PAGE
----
It wasn’t until they turned six that they were adopted by a very loving pair: their grandparents. Being adopted into this loving pair’s life, she finally felt as though she was a person that mattered and soon found her passion.

She now uses her platform of being one of the top gymnasts in the world to voice her feelings about the foster care system she had to endure. To put it her way, “there are nearly 400,000 children and youth in foster care…that is 400,000 talents waiting to be discovered.” There are almost half a million of our country’s children in foster care that are just waiting to find the home to which they will belong to.  That is half a million of our country’s children that haven’t gotten a chance to show the world or families how much they have to offer and a whole new perspective.

You never know, the next foster child in line at your local foster care could take her experiences and wisdom and become the next leader of a well-known humanitarian cause.

 

Cheryl Ricci

Guest Blogger

 

 

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10 Ways to Help Foster Children

Hearing about the struggles of children in foster care can be heartbreaking, but not everyone has the resources to become a foster parent. Fortunately, there are many other ways to make a difference!

Here are some actions to help a child in need:

  1. Become a Court Appointed Special Advocate – CASA volunteers advocate for the safety and well-being of children in foster care and work to ensure that they are placed in a permanent, loving home.
  2. Become A Mentor – Share your wisdom and friendship with a deserving child!
  3. Offer Advice to Youth – LifeSet Network aims to provide a support system to those aging out of foster care, and embarking into early adulthood.
  4. Offer Pro Bono Services – If you have a profession that can be of help to foster children, offer your services pro bono.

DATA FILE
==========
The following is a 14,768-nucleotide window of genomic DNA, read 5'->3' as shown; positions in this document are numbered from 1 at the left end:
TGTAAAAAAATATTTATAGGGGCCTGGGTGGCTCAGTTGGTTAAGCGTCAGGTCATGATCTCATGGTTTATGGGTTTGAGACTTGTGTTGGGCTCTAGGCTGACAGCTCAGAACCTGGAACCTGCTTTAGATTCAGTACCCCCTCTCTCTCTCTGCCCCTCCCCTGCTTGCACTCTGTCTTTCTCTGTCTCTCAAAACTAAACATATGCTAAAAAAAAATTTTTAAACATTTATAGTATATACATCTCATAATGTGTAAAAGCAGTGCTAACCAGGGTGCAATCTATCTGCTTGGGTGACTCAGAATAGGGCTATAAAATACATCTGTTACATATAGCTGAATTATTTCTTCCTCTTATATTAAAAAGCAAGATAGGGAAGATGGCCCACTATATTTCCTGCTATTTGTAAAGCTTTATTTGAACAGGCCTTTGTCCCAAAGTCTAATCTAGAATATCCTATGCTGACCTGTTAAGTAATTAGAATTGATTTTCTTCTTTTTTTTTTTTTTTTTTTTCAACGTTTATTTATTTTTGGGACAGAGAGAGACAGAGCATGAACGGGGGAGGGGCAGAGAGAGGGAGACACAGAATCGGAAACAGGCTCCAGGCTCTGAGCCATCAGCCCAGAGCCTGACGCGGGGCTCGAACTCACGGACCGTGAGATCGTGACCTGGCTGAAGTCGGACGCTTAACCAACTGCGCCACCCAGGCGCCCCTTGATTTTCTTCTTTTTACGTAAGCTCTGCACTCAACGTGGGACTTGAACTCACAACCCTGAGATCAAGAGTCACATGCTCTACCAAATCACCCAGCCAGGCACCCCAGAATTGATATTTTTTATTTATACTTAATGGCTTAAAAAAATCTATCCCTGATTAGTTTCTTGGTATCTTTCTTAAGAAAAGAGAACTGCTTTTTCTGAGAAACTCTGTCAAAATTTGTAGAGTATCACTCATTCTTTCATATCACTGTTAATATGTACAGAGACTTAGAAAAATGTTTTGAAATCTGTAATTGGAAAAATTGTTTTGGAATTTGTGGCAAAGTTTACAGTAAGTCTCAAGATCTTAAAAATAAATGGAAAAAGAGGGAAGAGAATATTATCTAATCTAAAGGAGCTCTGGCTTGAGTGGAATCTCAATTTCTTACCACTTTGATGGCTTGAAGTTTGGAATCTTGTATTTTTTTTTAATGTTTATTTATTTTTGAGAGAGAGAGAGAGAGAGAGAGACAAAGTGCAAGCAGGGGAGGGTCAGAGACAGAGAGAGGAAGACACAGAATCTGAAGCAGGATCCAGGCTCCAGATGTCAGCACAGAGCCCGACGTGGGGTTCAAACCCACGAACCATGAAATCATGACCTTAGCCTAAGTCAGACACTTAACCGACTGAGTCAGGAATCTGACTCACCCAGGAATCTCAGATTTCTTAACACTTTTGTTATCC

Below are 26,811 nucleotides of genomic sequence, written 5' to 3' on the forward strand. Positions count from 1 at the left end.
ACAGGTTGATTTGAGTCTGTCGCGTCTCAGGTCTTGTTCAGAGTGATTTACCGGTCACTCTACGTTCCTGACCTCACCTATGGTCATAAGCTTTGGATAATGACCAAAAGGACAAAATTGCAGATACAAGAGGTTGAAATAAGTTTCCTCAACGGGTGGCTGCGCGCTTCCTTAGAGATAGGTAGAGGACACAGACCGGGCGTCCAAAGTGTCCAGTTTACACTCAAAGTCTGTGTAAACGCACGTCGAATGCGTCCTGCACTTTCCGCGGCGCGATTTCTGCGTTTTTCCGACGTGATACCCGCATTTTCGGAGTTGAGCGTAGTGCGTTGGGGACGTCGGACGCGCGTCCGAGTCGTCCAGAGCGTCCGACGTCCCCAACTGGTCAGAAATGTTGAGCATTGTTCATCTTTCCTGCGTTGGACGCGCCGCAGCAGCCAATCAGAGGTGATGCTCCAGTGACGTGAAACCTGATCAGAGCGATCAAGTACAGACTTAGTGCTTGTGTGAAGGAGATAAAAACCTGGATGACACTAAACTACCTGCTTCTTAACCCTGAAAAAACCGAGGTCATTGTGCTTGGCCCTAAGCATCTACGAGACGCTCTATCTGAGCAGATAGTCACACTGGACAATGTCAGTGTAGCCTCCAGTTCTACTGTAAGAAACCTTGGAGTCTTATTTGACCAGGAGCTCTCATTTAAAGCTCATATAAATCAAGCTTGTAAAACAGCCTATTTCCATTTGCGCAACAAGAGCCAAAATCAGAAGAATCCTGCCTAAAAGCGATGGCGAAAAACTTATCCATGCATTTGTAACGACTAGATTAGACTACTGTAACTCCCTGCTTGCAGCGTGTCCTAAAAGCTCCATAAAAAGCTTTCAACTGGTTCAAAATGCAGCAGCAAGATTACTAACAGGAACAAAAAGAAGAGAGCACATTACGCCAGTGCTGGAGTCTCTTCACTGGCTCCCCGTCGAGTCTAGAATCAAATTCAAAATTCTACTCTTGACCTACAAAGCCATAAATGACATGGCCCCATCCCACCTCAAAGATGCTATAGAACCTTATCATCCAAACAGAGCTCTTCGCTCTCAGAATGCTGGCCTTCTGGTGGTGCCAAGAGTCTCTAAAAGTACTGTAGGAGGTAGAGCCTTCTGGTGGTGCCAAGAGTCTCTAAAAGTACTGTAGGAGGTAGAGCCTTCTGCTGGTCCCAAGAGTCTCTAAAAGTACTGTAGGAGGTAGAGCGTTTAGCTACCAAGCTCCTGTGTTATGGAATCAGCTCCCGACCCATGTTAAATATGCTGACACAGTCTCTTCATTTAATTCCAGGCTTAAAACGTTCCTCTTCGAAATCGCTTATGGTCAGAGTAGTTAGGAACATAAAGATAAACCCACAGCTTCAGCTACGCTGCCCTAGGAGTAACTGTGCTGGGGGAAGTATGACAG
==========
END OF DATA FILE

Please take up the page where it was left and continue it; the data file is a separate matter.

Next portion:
5. Donate a Laptop – Foster children often aren’t able to afford necessary items like laptops when they go to college. Help put a worthy student on the path to success!
  6. Donate Items to a Foster Care Drive – It is important for a child to have something to call their own. Donate new toys, school supplies, and clothes at a foster care drive.
  7. Grant a Wish – Make a dream come true for an underprivileged child!
  8. Help Fund Grants – Children in foster care often lack access to extracurricular activities. Grants provide them with opportunities to become well-rounded students!
  9. Send A Care Package – Many former foster children face tremendous challenges that their peers don’t, including the lack of social support and lack of a familial safety net. A care package can provide essential support for a struggling young adult.

These are just a few ways in which you can have a positive impact on the life of a foster child. Conduct a quick Google search for more great ideas to help a child in need!

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You’re not alone

Often when children end up in foster care they feel left behind and as though no one really cares about them. José was one of those children. After being removed from his home due to neglect by his parents he felt as though he didn’t matter to anyone. This isn’t uncommon for kids in his situation. Luckily, CASA volunteers like Amanda can be there to help children like José.

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One day while Amanda was visiting with José, he was asking her questions about what she does for a living and when he found out that working for CASA wasn’t her job he was very confused. José didn’t understand why Amanda was helping him if it wasn’t part of her job. Amanda explained to him that she was a volunteer and that she didn’t get paid when she came to visit him, she was only there to help him and advocate for him because she cares about him. When José heard her response he was stunned, he couldn’t believe that a stranger would give up their free time just to help him.

It is important for foster children to feel as though they are important to someone and, regrettably, some children in foster care get overlooked because there aren’t enough CASA volunteers, mentors and supportive adults available to help all the children who need it. If you or someone you know would like to help and be one of the people who help remind foster children that they aren’t alone, volunteer at your local CASA program.